Nursing the morphine dream

The amended narcotic drugs law must be passed soon as more effective palliative care for cancer patients hinges on it

Updated - August 18, 2016 11:16 am IST

Published - July 31, 2013 01:32 am IST

Where there is pain, no head can be held high. We used to witness this every day as our teams travelled from door-to-door and from patient-to-patient bringing succour and relief to those facing the challenge of an advancing cancer. It was always about pain! Here was some one crouched in a corner on the floor, there was some one else banging his head against the wall, and yet another being held down by distraught relatives as he thrashed about like a fish on a hook. Small wonder then that as they went about their tasks, our teams began to suffer burnout born out of a sense of helplessness in the face of such great suffering. All of this changed after we got our licence for oral morphine and could now assure our patients that their physical pain would no longer hold them captive.

Outdated regulations

Sadly, there are millions in India today who are not as lucky. They have been denied freedom from pain because of outdated and onerous regulations which were brought in by the British and continue to this day in spite of advances in medicine. This is the state of affairs that shames all of us who work in the field of palliative care in this country. We, too, cannot hold our heads up high anywhere.

A few months ago we were so hopeful that this would finally change. The Revenue Ministry, under an enlightened leadership, amended the Narcotic Drugs and Psychotropic Substances (NDPS) Bill so that access to oral morphine for pain control would no longer be the prerogative of a lucky few. But I am afraid that our hopes were belied when the amended Bill in its latest version was not passed in the last session of Parliament as all activity in that once hallowed place ground to a halt. It has left us wondering whether the Bill will be tabled and passed in the coming session or not so that India can finally join the comity of civilized nations and can show through its actions that it cares for the well-being of its citizens.

The journey to bring pain relief to those suffering from life limiting and debilitating conditions has been a global one. Though it required committed advocacy, nowhere has it received more resistance due to misinformation and convoluted licensing procedures than in India.

‘Total pain’

It began in the 1950s, in the United Kingdom, when a British nurse, Dame Cicely Mary Saunders noticed the inadequacy of the alcohol-laced pain concoctions that were being handed out to her dying patients (of which the “Brompton cocktail” was the most famous). She also remarked on their relative neglect by the hospital staff. She was later to coin the term “total pain” to describe the physical, social, psychological and spiritual suffering of these patients and followed it up by creating a special space for them (a “hospice”) in North London.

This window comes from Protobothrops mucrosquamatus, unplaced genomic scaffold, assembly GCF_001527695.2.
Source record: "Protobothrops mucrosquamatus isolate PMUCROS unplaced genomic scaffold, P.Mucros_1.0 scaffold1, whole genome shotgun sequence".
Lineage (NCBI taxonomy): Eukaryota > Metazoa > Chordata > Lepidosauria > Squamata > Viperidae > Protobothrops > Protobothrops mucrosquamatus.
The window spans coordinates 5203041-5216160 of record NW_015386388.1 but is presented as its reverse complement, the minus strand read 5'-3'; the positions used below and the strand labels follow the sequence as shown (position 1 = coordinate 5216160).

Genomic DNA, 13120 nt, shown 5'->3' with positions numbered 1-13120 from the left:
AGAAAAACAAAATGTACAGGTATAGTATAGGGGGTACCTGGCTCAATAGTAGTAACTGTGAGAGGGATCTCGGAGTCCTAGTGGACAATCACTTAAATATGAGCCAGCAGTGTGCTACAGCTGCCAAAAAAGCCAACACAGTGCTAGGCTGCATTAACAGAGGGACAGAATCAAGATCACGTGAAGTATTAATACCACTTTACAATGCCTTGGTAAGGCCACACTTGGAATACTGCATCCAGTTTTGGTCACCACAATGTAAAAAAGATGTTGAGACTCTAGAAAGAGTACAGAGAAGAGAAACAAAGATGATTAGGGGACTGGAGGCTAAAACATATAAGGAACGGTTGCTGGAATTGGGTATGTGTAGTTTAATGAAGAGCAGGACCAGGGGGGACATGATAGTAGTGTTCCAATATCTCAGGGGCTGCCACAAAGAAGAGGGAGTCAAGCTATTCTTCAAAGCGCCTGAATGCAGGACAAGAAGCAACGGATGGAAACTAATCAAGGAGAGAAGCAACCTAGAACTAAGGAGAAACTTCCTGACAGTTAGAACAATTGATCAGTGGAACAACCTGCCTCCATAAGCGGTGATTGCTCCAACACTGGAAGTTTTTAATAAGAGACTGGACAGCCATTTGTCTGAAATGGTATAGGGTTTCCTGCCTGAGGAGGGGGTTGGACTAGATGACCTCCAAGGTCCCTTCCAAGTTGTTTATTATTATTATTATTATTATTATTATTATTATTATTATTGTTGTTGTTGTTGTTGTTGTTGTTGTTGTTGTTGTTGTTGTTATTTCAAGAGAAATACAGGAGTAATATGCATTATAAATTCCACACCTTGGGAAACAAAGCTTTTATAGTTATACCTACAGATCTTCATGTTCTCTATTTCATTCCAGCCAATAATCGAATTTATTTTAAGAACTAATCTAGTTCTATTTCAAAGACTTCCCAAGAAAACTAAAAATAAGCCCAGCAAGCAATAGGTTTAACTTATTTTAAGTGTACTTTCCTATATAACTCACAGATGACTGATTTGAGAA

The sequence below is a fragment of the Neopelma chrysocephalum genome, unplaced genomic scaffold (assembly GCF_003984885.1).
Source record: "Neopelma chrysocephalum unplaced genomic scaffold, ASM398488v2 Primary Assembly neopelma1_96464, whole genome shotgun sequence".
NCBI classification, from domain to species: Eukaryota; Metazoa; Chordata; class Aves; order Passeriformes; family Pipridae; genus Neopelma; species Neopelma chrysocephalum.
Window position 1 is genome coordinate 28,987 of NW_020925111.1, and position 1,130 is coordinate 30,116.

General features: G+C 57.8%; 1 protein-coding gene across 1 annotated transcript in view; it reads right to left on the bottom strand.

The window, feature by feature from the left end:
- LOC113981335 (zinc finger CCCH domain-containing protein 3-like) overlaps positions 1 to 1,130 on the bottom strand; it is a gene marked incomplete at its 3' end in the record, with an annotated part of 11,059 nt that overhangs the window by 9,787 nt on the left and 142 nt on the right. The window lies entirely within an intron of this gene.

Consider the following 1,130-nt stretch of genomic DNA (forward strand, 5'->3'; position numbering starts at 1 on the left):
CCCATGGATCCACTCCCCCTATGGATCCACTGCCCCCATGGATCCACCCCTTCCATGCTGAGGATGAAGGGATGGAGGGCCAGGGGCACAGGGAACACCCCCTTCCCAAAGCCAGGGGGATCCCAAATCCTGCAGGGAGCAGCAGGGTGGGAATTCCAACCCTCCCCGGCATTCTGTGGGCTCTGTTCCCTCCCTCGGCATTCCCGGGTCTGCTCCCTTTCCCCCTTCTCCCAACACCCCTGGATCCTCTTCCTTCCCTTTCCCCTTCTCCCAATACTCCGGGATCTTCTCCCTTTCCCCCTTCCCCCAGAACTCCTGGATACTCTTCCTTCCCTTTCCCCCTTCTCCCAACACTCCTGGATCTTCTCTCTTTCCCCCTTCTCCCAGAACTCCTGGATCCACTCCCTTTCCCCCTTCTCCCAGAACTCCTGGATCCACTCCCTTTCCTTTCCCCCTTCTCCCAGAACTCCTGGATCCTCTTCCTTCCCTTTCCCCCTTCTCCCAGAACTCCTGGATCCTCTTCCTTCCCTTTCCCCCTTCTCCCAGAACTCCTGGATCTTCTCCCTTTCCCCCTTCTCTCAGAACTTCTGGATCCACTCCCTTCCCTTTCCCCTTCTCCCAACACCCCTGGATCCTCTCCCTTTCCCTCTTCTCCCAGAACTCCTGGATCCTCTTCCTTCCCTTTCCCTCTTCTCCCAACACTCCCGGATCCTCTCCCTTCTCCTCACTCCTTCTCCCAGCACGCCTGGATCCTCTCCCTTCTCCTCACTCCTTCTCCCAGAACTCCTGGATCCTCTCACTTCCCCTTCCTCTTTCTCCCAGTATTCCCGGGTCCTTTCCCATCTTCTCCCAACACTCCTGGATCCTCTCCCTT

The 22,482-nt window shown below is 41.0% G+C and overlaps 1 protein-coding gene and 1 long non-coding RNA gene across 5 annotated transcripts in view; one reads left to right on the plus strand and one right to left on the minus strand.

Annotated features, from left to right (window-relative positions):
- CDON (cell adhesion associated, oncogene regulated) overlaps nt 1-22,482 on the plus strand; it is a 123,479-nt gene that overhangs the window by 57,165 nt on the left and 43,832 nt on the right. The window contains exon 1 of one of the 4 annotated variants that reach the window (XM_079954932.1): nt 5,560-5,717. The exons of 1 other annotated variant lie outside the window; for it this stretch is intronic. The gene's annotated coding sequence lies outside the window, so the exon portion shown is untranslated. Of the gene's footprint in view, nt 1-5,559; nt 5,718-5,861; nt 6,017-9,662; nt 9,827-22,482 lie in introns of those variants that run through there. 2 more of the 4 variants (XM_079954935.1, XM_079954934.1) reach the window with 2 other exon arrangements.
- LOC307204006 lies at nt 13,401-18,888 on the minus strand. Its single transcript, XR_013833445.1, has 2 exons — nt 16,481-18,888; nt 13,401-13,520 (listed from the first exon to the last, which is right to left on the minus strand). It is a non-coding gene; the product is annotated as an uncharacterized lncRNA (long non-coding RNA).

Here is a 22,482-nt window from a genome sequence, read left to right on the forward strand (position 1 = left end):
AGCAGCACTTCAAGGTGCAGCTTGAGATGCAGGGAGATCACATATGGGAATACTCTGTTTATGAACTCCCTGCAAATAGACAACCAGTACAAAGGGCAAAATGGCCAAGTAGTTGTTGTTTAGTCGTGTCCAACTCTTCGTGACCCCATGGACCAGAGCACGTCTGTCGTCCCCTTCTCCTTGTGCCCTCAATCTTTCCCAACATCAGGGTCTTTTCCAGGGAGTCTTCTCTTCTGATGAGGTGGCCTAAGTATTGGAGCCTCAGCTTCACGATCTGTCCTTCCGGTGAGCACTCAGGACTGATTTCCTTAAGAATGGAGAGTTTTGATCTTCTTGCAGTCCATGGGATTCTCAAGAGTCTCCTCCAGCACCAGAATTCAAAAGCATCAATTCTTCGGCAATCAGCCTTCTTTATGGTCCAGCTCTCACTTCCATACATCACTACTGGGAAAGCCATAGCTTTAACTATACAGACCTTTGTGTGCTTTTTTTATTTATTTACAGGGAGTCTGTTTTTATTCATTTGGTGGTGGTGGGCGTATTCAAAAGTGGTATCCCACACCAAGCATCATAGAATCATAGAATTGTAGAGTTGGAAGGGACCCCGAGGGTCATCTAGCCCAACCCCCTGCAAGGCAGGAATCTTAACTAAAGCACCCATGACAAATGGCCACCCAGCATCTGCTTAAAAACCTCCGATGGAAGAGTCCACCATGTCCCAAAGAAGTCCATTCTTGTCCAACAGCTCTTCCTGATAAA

For the first time now, patients received the compassionate care they deserved along with effective, symptomatic relief based on the latest scientific and clinical research. The introduction of tablets of oral morphine for pain relief was one of the major advances of this endeavour. Soon, the World Health Organization was to crown these efforts by recognising palliative medicine as an important and necessary sub-specialty. In line with this it recommended a ladder of pain relief where opioids like oral morphine were considered absolutely essential to good pain control.

Palliative medicine

We are relative late starters when it comes to palliative care and it is only in the 12th Five Year Plan that a provision has been made for it at the instance of the Ministry of Health, Government of India. It is yet to be taught in medical schools, though the Medical Council of India had some time ago announced an MD in Palliative Medicine. While this is certainly a step forward, it will have little meaning if it is not accompanied by easier access to morphine. Current licensing procedures are daunting which is why there is a generation of medical practitioners in this country which has had no training or experience in using it.

The NDPS Bill 2013 seeks to undo this by simplifying licensing procedures for India as a whole. Till now it was left to the discretion of each State and Union Territory to do this with the result that the country presented a chequered picture with most States opting out. By passing the NDPS Bill in the coming session of Parliament, our legislators have an opportunity to right a historic wrong and show that they care.

Or else, the cry for mercy killing will grow, especially from those in pain, and there will be no stopping it.

(Harmala Gupta is founder-president, CanSupport; )

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